Microsoft at the Tipover Point
The Inquirer has this article on “the IT industry is moving away from Microsoft” (by way of Slashdot). While it contains a lot of typically vague and vehement Inquirer/Slashdot statements, it IS worth a read, especially by MSFT folks. I do believe the software game is going through an inflection point and I do believe the long-term implications for both Microsoft and the rest of the industry will be significant. But I also believe that Microsoft will come out of this a stronger, healthier company (queue the theme music from the Six Million Dollar Man). We’ve been through significant inflection points many times before and we’ve evolved to meet the new challenges. Do I think we need to do a better job of providing value to our customers? Yes. Do I think we could respond in a more mature manner to certain challenges? Yes. Am I totally happy with the way certain things are being done internally? No. But name another company of this size that IS perfect? A large organization is just that – an organization of people. And Microsoft is much like you’d expect a hugely successful, pretty intelligent, vastly wealthy, self-made 28-year old human to be in character. Have you ever met someone like that (any dot com founders in their brief moment in the sun)? They can be, quite innocently, rather obnoxious at times. Does that mean they cannot learn and mature into someone with more wisdom and better interpersonal skills? No. Will they need to go through some change pain to get there? Probably. But it ain’t over yet. Netscape was supposed to destroy Microsoft 8 or 9 years ago. We probably wouldn’t have the internet-centric, open standards supporting products we have today without Netscape. Java was supposed to make Microsoft redundant. We probably wouldn’t have C# without Java.
One of the things that especially bugs me about this ultra-negative, no redemption view of Microsoft that the Inquirer article perpetuates is that it isn’t balanced. There is no mention of the awe-inspiring work that the Gates’ Foundation is doing. As I posted recently,
· he is pumping $800 million a year into his global health initiative -- nearly matching the entire World Health Organization budget.
· Gates' immunization efforts have saved hundreds of thousands of lives.
As Scoble is fond of pointing out, Microsoft is really nothing more than 55,000 smart, passionate people trying to build, sell and deliver compelling and useful software solutions for businesses, government, schools and consumers, while at the same time, trying to maximize shareholder wealth. And sure, Microsoft employees are shareholders and option holders, but so are millions of other people around the world, directly and indirectly. We have a responsibility to them to continue to be successful. Not to mention that tens of thousands of partners and millions of customers who rely on our technology.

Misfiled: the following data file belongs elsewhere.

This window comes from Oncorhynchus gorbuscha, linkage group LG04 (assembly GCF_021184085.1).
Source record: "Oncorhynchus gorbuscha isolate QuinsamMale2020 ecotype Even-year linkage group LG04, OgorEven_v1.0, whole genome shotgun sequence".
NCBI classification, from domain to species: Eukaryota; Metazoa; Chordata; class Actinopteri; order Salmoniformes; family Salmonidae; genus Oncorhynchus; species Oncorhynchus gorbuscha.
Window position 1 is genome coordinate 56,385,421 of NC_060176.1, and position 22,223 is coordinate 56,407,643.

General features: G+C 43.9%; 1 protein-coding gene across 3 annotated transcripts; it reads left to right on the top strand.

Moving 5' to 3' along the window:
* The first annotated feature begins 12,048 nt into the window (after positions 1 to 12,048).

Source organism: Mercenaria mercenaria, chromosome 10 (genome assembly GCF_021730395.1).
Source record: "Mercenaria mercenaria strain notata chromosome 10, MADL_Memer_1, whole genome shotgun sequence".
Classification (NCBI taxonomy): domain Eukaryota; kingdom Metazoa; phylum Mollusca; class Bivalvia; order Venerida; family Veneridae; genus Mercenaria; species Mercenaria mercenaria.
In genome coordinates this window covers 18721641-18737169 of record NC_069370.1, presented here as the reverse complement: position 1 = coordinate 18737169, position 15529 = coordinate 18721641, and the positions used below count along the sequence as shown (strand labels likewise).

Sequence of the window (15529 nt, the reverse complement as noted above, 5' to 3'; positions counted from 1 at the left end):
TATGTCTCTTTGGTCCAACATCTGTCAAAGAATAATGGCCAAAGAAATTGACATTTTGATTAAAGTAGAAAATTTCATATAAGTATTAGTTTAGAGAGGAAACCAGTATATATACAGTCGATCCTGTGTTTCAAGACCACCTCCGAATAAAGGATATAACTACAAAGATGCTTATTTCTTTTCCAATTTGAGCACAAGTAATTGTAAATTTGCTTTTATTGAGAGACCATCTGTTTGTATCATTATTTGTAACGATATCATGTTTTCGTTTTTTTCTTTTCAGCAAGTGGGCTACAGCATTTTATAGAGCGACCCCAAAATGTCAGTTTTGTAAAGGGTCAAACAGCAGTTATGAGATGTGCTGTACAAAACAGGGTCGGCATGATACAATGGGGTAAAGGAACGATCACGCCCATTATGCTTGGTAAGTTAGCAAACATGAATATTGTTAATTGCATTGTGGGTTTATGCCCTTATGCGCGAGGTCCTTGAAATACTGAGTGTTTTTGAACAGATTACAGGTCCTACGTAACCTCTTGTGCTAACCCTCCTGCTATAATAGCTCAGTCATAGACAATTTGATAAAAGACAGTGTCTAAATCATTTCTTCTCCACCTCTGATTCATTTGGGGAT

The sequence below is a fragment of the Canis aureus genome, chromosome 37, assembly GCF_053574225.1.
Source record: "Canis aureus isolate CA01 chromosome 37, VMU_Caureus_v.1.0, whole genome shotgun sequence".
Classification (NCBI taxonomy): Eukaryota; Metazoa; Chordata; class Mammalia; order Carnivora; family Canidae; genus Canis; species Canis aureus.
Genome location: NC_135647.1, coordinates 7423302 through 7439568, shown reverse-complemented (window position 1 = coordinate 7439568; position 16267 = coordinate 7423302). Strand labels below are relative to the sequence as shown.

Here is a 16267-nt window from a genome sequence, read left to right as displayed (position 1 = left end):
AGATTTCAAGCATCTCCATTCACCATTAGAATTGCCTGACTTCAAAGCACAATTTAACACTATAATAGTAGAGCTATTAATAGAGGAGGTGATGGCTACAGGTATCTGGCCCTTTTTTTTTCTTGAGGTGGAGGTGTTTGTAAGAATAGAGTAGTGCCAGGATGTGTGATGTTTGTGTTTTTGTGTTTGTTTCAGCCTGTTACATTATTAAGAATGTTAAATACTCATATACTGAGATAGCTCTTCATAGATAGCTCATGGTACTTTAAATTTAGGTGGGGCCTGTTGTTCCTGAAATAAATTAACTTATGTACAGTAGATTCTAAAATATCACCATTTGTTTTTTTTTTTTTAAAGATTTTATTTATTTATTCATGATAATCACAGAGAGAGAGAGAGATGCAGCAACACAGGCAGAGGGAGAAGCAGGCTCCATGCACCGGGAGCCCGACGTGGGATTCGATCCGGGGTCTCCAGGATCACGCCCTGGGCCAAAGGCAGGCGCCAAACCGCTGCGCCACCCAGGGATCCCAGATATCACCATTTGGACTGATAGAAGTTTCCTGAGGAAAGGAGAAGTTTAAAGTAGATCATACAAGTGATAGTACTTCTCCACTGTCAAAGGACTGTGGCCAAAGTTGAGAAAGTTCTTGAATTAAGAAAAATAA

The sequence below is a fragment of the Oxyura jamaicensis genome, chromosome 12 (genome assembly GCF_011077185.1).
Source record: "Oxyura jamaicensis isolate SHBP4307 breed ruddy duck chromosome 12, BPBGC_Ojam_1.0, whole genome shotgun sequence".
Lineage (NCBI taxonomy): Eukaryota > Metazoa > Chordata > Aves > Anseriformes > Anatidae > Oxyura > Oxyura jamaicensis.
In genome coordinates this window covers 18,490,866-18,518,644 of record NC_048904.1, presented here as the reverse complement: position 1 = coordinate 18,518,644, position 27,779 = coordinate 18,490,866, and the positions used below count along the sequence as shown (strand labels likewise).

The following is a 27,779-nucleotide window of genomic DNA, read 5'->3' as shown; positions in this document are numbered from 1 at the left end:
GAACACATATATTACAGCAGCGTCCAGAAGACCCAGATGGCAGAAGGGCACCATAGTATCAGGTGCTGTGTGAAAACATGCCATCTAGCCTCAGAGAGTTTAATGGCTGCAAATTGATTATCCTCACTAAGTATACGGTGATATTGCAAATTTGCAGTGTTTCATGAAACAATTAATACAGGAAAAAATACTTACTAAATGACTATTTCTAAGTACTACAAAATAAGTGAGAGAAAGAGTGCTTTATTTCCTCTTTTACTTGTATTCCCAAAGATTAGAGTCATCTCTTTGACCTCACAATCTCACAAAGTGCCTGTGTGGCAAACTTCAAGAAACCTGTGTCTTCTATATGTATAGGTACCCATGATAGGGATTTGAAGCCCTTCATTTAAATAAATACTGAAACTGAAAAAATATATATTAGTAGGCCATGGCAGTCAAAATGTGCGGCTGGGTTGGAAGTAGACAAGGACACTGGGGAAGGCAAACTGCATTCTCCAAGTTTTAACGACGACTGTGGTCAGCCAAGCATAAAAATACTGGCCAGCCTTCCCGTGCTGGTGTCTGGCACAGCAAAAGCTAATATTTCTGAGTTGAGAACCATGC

The other part of the article which strongly rubs me is the insinuation that all of our customers are annoyed with us and are desperate for an alternative. I can tell you quite honestly that this doesn’t gel with my direct experience working with CxOs in Australia. Sure, they are always making sure they are paying a fair price for their software, and they demand value and quality, but we deliver both of those things in spades WHEN DONE CORRECTLY. I know of heaps of organizations, both in Australia and globally, who have recently become a Microsoft shop OUT OF CHOICE. Some of them threw out Linux, AIX, Unix, Solaris, Oracle, etc. Not because these aren’t good technologies and valid solutions, but because we had something better for their particular needs. McNealy and Ellison (and the IT press) have predicted 5 of the last 0 “end of Microsoft”s. Does that mean we are infallible? No way. But does it mean we sometimes get it right? I think so.
As for discounts… it’s really REALLY hard to get discounts for customers. It’s the OTHER guys who discount, sometime almost to ZERO, in order to win the business. I see this time and time again. Let me ask this: if the technology solution is SO compelling for the customer, why do the vendors feel the need to discount below the MSFT price?
And as for “oh Microsoft used its profits from Windows/Office to prop up loss making divisions”… how much money do IBM make out of Linux licenses to feed back into R&D?
Come on Inquirer – if you are going to act as journalists, at least PRETEND to be balanced.